Stop me if you’ve heard this one before.
The company is growing like crazy, your engineering team keeps rising to the challenge, and you are ferociously proud of them. But some cracks are beginning to show, and frankly you’re a little worried. You have always advocated for engineers to have broad latitude in technical decisions, including choosing languages and tools. This autonomy and culture of ownership is part of how you have successfully hired and retained top talent despite the siren song of the Faceboogles.
But recently you saw something terrifying that you cannot unsee: your company is using all the languages, all the environments, all the databases, all the build tools. Shit!!! Your ops team is in full revolt and you can’t really blame them. It’s grown into an unsupportable nightmare and something MUST be done, but you don’t know what or how — let alone how to solve it while retaining the autonomy and personal agency that you all value so highly.
I hear a version of this everywhere I’ve gone for the past year or two. It’s crazy how often. I’ve been meaning to write my answer up for ages, and here it (finally) is.
I like the solution: embrace the sprawl but make the default a stable set of well-supported systems with reasons for people to want to start there. Read the whole thing.
I am pretty sure that (almost) everyone reading this blog knows that a CTE (Common Table Expression) is an independent subquery that can be named and then referenced (multiple times if needed) in the main query. This makes CTEs an invaluable tool to increase the readability of complex queries. Almost everything we can do with a CTE can equally well be done by using subqueries directly in the query but at the cost of losing readability.
However, there is also one feature that is actually unique to CTEs: recursion. This blog post is not about what this feature is, what it does, or how to write the code. A brief description is given as part of the complete explanation of CTEs in Books Online, and many bloggers have written about recursive CTEs as well.
For this post, I’ll assume the reader knows what a recursive CTE is, and jump into the execution plan to learn how this recursion is actually implemented.
This is (as usual) a great article, and helps explain why recursive CTEs can be slow.
And here we have a T-SQL solution for Day 1 of the Advent of Code challenge. The key tasks that we can learn from today are:
Loading a file.
Split a string on a delimiter.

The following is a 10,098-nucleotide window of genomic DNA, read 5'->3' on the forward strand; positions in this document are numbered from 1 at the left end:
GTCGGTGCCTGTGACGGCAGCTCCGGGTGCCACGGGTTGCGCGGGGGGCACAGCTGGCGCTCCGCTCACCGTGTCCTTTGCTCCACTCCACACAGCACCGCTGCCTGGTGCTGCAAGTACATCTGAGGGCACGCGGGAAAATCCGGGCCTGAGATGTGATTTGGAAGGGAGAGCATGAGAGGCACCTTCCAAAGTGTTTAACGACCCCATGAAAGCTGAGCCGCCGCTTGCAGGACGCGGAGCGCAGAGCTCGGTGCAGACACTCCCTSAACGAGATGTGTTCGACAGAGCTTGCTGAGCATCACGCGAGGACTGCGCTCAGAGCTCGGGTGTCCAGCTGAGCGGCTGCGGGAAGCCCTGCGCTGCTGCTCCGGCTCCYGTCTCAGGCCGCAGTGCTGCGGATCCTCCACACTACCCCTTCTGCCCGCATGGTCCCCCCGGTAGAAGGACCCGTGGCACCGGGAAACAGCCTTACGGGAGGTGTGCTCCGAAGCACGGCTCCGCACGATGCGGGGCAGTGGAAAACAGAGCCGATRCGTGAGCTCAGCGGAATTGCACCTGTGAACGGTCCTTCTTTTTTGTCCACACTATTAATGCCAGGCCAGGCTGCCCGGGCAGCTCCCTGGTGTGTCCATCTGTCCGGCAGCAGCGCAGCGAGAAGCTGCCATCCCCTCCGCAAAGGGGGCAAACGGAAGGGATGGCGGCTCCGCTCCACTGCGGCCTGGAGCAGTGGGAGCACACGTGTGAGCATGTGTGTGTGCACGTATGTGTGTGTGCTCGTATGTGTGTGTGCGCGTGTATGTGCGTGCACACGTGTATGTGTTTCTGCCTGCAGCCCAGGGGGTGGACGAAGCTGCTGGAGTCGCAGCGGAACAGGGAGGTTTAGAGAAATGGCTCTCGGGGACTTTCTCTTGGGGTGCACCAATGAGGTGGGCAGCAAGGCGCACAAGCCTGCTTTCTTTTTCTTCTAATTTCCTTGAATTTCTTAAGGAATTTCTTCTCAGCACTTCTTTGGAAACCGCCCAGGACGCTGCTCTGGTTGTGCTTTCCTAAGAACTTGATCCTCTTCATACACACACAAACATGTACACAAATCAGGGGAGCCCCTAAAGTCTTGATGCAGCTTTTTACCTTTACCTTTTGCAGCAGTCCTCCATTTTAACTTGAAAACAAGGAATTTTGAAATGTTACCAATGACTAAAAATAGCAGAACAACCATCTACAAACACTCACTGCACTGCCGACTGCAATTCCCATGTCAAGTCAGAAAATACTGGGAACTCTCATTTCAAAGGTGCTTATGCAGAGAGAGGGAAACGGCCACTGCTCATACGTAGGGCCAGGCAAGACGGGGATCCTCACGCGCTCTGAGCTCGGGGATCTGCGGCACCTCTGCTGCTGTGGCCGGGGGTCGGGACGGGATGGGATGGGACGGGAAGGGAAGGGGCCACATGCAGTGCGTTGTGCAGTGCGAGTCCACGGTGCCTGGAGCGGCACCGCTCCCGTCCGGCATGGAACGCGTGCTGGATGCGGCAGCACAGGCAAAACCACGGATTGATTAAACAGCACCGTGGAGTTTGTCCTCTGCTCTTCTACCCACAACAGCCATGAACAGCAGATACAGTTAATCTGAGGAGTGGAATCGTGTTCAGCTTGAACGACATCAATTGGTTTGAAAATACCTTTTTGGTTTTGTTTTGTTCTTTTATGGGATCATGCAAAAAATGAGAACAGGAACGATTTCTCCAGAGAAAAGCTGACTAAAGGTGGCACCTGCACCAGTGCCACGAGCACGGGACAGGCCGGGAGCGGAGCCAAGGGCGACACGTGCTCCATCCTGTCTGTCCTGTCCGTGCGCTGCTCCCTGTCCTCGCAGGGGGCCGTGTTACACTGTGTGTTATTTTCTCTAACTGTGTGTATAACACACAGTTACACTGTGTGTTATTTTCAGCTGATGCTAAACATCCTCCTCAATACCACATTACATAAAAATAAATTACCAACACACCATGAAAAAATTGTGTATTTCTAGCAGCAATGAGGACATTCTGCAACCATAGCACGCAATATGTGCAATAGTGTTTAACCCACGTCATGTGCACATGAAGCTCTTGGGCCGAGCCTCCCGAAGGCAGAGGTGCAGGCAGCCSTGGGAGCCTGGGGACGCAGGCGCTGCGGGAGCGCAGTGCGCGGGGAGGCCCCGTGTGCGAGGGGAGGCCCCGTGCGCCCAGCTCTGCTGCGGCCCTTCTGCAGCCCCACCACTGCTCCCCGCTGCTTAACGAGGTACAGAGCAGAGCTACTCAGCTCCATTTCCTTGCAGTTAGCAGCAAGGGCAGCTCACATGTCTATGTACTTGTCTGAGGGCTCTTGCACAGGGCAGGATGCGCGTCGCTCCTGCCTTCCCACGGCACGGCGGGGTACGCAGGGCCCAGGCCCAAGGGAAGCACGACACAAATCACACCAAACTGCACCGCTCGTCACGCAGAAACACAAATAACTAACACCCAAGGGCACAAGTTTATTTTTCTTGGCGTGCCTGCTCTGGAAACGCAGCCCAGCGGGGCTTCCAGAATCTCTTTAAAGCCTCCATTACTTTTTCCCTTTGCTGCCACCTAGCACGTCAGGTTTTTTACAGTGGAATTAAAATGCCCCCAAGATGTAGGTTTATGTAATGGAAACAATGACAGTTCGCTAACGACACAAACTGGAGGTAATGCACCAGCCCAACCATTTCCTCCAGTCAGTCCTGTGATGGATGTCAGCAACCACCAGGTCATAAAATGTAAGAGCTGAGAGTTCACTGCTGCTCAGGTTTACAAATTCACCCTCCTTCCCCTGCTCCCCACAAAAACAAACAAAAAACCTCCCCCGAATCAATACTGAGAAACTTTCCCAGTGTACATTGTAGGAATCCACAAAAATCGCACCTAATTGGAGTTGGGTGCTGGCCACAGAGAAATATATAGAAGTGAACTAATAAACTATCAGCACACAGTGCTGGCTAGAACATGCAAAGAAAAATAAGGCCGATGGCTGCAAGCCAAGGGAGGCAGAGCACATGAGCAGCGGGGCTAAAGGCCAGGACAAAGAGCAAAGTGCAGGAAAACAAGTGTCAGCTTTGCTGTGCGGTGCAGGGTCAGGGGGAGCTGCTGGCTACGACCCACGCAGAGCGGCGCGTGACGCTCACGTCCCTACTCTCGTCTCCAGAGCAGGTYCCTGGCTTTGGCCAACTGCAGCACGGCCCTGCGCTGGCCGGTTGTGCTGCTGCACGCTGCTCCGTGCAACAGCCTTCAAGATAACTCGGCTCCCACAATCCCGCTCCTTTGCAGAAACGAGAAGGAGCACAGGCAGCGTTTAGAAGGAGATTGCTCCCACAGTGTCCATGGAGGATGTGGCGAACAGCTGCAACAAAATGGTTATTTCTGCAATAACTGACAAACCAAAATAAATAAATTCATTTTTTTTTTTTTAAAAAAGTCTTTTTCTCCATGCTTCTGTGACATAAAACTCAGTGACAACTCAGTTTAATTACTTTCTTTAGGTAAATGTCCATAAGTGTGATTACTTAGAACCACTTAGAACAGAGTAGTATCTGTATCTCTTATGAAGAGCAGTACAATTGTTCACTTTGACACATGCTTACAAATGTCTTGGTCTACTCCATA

Including additional rows into a result set (adding the first zero with a UNION ALL).
Multiplying (duplicating) a result set multiple times.
Performing a running total calculation.
Assigning a sequential number to a set of rows in a specific order.
Use of the GROUP BY and HAVING clauses while performing an aggregation.
Read the whole thing.
Any DAX formula involving arithmetical operators ( + – * / ) might produce a result in a different data type. While this is obvious when you have different data types in the arguments, it could be less intuitive when the arguments have the same data type. Indeed, the result might have a different data type. This is important. Indeed, in a complex expression there could be many operators, but every operator defines a single expression that produces a new data type – that is the argument of the next operator. We will start looking at the resulting data type of the standard operators, showing a few examples later of how they could affect the result in a more complex expression.
Marco shows some relatively drastic differences: hundreds of dollars when dealing with millions (and any company okay with being off by hundreds of dollars when dealing with millions, please mail me a check for hundreds of dollars).
Some of these technologies and concepts are not owned or created by Microsoft – the concepts are universal, and a few of the technologies are open-source. I’ve marked those in italics.
I’ve also included a few links to a training resource I’ve found to be useful. I normally use LinkedIn Learning for larger courses, along with EdX, DataCamp, and many other platforms for in-depth training. The links I have indicated here are by no means exhaustive, but they are free, and provide a good starting point.
Click through for a list of some of the technologies in play.